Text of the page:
In September 2014, the European Union’s press office released a striking, if difficult to verify, statistic. One million babies, it estimated, had been born as a result of the Erasmus Programme, which allows students within the EU to study in one another’s countries. The headlines it provoked fit neatly with the EU’s founding myth, which runs something like this: After the Second World War, European states came together in a spirit of cooperation, determined never again to repeat the horrors wrought by nationalism on their continent. As trade agreements have brought down borders between states, and European citizens have been able to travel more freely than ever before, the EU has become a beacon of democracy and human rights to the rest of the world.
Yet the triumphalism of this story sits uneasily with the scenes of misery and death that have become commonplace at Europe’s borders. Right now, there is widespread public shock at the photo of Alan Kurdi, the Syrian toddler who drowned with family members as they took an unsafe smuggler boat from the Turkish coast in an attempt to reach Greece. It feels like a tipping point. But so, too, did the disastrous shipwreck off the coast of Libya in April, where more than 800 people died. Then, European leaders declared themselves “chagrined” by the failure to protect human life in the Mediterranean and promised a swift response. Instead, little has been done. Tens of thousands of migrants fleeing war or poverty in the Middle East and Africa are still taking perilous routes across the EU’s external borders, only to find that their journeys don’t end when they reach Europe. A chaotic asylum system forces many refugees into destitution as they try to find a country that will give them the chance to rebuild their lives.
The situation almost defies comprehension. While the world is experiencing an acute refugee crisis—more people are displaced by conflict now than at any time since the Second World War, according to the UNHCR—only a small proportion of those refugees are journeying to Europe. The numbers should be sustainable: Last year, 626,065 people claimed asylum in the EU, which has a total population of more than 500 million. There won’t be any easy “solution” to the refugee crisis—civil war in Syria, the collapse of the Libyan state, and population movements driven by global inequality and climate change are all problems that will take many years to resolve—but the measures that would allow Europe to treat migrants in a humane and dignified manner are, on the face of it, simple enough. “Instead of resisting [migration], we should organize it,” argued the UN’s special rapporteur on the human rights of migrants, François Crépeau, in April. He proposed safe, legal routes to asylum for refugees and a visa scheme for migrants coming from outside the EU in search of work. Why, then, the paralysis—is Europe unable, or unwilling, to act?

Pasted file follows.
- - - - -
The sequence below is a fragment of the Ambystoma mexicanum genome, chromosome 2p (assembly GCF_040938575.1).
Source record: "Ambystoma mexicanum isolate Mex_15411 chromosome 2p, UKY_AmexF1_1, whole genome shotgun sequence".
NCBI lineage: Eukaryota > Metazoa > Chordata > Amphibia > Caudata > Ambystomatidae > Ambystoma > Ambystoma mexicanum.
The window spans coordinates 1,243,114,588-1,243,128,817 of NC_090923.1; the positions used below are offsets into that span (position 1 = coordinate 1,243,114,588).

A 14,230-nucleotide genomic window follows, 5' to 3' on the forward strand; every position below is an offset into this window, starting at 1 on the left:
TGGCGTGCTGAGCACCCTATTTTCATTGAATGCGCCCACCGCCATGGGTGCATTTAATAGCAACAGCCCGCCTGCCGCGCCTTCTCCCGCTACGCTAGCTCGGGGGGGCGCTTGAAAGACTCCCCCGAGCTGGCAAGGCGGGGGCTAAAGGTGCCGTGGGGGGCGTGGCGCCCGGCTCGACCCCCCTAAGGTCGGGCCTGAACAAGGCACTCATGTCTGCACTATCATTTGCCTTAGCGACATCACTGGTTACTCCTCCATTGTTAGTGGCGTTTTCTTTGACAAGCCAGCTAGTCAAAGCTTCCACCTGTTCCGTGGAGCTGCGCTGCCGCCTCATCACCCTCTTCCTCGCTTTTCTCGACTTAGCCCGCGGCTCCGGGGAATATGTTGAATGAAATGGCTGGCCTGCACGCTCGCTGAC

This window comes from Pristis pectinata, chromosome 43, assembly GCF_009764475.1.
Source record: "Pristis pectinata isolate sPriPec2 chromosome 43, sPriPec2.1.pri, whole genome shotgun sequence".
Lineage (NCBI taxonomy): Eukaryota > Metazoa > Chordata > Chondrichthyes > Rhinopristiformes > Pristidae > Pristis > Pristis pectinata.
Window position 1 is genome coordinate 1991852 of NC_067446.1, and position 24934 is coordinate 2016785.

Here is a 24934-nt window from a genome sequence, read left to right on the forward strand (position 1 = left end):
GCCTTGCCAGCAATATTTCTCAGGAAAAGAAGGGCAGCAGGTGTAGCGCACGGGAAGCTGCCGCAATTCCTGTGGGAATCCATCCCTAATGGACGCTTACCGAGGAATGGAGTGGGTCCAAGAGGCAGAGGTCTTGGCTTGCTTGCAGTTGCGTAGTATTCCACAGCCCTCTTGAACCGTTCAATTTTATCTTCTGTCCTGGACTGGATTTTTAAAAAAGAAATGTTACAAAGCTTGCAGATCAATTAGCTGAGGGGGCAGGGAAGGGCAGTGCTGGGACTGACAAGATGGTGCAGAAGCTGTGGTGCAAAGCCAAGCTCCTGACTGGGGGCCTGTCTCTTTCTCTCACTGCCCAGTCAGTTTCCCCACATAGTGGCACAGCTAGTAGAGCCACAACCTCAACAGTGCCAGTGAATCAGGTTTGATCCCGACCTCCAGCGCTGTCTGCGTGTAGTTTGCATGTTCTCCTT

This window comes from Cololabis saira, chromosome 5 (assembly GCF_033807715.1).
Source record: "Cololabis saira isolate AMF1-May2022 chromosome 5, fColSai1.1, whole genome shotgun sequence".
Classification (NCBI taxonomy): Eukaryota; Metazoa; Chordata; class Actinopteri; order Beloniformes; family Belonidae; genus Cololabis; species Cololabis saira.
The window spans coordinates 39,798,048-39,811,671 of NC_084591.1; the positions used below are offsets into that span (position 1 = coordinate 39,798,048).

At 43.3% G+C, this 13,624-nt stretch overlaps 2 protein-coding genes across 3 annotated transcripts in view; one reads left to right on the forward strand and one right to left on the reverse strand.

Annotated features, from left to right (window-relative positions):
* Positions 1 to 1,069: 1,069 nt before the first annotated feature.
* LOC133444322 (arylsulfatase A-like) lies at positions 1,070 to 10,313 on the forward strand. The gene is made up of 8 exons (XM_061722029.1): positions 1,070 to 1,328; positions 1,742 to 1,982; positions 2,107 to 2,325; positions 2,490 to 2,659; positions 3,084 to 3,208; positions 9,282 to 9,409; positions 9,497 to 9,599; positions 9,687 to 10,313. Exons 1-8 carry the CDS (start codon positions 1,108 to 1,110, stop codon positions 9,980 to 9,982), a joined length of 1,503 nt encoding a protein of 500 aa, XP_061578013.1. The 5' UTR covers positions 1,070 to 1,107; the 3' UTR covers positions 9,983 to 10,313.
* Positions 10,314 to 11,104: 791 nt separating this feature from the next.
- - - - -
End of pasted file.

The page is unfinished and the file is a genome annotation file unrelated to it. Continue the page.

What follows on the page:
Partly, it is a problem of structure. The EU, a 28-member bloc whose constituent states each have their own national legal and political systems, began as an economic union and has moved only fitfully toward political integration. The 2007 Lisbon Treaty, for instance, gave an enhanced role to the post of high representative for foreign affairs, currently held by Federica Mogherini, but many important decisions are still made by negotiation between the representatives of national governments. The emergency summits held since April—to discuss search-and-rescue operations in the Mediterranean, initiatives to combat people smugglers, and resettlement quotas for refugees who have arrived in Southern Europe—have been conducted by the council of EU foreign ministers, each of whom must answer to a national parliament. National governments are perfectly capable of sluggish responses to humanitarian crises—Italy after the L’Aquila earthquake of 2009, or the United States after Hurricane Katrina in 2005, spring to mind—but the EU has an added layer of bureaucracy that hinders its ability to act in a swift and unified manner.